The English Premier League season is edging closer and closer to its close, following another big day of results for teams around the country. The relegation battle at the bottom of the table continues to rage, but the competition for the fourth UEFA Champions League place has been just as—if not more—intense this season.
Tottenham Hotspur, however, seem to have completely forgotten that intensity.
The stats read for an extremely somber picture for Spurs supporters, who certainly won't need reminding of the state of their team since February. In all competitions, the team have only managed one win in 12 attempts since a 1-0 win against AC Milan.
At this point, though, the only thing which can be as expected as their failure to finish in the top four of the Premier League is manager Harry Redknapp's unending wave of excuses that will be in the media over the coming weeks.
We have also started to see the beginnings of his efforts to place Tottenham's failure firmly on the shoulders of everyone but himself.
In his comments to the media yesterday, Redknapp took aim at the Europa Cup as being a distraction from the domestic league, and one he almost seems to dread.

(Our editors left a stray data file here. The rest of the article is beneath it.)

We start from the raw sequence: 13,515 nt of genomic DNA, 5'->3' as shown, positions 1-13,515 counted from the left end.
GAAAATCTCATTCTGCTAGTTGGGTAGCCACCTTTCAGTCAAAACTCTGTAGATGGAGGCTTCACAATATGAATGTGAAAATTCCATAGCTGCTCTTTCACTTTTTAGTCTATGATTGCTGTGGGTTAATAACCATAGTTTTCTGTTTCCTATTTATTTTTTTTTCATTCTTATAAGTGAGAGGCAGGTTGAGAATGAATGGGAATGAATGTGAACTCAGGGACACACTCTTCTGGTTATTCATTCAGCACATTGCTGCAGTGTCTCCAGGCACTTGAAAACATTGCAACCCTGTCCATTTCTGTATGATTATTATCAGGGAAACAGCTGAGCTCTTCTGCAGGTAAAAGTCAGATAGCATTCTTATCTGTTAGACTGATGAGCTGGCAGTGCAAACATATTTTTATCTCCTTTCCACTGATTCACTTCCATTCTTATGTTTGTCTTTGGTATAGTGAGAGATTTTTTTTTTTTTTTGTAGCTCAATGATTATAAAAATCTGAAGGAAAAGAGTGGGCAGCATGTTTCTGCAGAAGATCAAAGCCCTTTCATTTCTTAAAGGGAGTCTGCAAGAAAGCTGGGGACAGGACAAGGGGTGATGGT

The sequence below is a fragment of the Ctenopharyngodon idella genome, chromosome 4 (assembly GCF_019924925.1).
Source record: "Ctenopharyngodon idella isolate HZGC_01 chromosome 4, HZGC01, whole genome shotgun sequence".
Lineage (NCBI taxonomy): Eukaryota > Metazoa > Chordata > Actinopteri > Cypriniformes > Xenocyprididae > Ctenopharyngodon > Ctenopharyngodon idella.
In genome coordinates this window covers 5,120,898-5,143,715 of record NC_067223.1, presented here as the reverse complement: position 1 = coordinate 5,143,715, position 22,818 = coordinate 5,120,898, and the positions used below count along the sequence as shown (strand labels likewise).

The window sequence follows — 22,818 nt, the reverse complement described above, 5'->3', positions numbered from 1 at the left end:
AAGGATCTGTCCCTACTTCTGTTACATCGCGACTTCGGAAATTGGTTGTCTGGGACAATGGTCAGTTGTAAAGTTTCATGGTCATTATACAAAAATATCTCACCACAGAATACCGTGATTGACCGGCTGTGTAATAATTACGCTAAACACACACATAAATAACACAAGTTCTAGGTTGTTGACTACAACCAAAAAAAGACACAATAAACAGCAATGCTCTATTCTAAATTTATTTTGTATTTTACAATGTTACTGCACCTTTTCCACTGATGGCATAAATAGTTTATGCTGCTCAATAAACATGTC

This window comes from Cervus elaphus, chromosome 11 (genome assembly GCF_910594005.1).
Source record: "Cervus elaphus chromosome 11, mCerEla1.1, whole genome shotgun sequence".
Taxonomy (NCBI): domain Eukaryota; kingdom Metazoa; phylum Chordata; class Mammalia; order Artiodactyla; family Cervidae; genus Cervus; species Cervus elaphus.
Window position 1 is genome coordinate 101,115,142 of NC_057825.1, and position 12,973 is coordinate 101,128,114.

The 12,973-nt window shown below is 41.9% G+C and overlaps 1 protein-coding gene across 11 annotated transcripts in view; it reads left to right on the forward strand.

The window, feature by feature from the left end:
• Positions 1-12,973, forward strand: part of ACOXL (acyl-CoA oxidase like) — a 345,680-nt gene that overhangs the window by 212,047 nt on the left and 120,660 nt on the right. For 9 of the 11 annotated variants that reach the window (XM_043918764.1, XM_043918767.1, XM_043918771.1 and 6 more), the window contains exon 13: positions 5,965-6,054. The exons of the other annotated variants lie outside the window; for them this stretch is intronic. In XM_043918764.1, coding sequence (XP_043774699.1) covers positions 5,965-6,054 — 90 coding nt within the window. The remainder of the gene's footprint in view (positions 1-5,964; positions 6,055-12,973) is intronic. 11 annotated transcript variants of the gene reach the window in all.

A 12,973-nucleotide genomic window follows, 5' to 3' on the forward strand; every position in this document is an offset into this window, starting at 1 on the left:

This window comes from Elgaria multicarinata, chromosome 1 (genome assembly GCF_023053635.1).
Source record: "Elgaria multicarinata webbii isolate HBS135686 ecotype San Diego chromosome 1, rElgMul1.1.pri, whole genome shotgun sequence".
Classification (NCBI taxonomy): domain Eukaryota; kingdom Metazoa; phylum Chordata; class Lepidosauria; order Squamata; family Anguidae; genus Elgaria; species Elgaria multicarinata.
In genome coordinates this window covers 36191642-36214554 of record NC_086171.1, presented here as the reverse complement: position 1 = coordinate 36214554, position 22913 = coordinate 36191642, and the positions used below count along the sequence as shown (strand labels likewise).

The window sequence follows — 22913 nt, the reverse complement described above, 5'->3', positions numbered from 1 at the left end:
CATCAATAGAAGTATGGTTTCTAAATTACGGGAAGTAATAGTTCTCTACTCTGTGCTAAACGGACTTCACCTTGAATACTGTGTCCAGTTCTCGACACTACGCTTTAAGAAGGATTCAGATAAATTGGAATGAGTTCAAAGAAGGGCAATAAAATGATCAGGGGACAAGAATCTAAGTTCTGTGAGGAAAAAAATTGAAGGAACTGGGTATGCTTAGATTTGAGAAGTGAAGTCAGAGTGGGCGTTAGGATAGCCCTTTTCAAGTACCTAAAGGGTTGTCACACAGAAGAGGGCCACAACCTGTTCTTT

Along with those comments, however, he complained about the spending power of the other teams competing for Champions League qualification, and explicitly referenced his need to "juggle around the squad."
Those comments were added to today, with Redknapp stating he wants to bring in "two or three top-quality players."
These types of comments are the quintessential Harry Redknapp.
I don't think any Spurs supporter or neutral would disagree that the team are badly in need of new defensive reinforcements. The major concern, however, is that this is exactly where Redknapp's complaining begins, as he searches for excuses for his team's failure this season.
The difference, however, comes with Redknapp's inevitable complaints that it is squad problems that lead to his failure to meet expectations.
How do I know this, you wonder? Quite simply, because he's been doing this for years.
And in the end, supporters are always left to find Redknapp refusing to "own-up" and accept the blame himself.
Happy to pat himself on the back for the fine work that he does, but also quick to claim a miracle is necessary to earn Champions League football despite having what might be the best midfield in England.
I've already seen some Spurs supporters on boards across the internet bemoaning the team's failure to compete against "lesser sides," namely those at the bottom half of the table. I would strongly suggest, however, that none other than Harry Redknapp be more seriously scrutinized for those failures rather than some innate disinterest in playing "lesser" sides.
It's been this way with his teams for years.
Spurs supporters should prepare themselves for the wave of excuses that will follow tonight's draw against Blackpool, as well as how Redknapp—and Tottenham chairman Daniel Levy—will react during the summer period, particularly as the former calls for the latter to stump up the cash.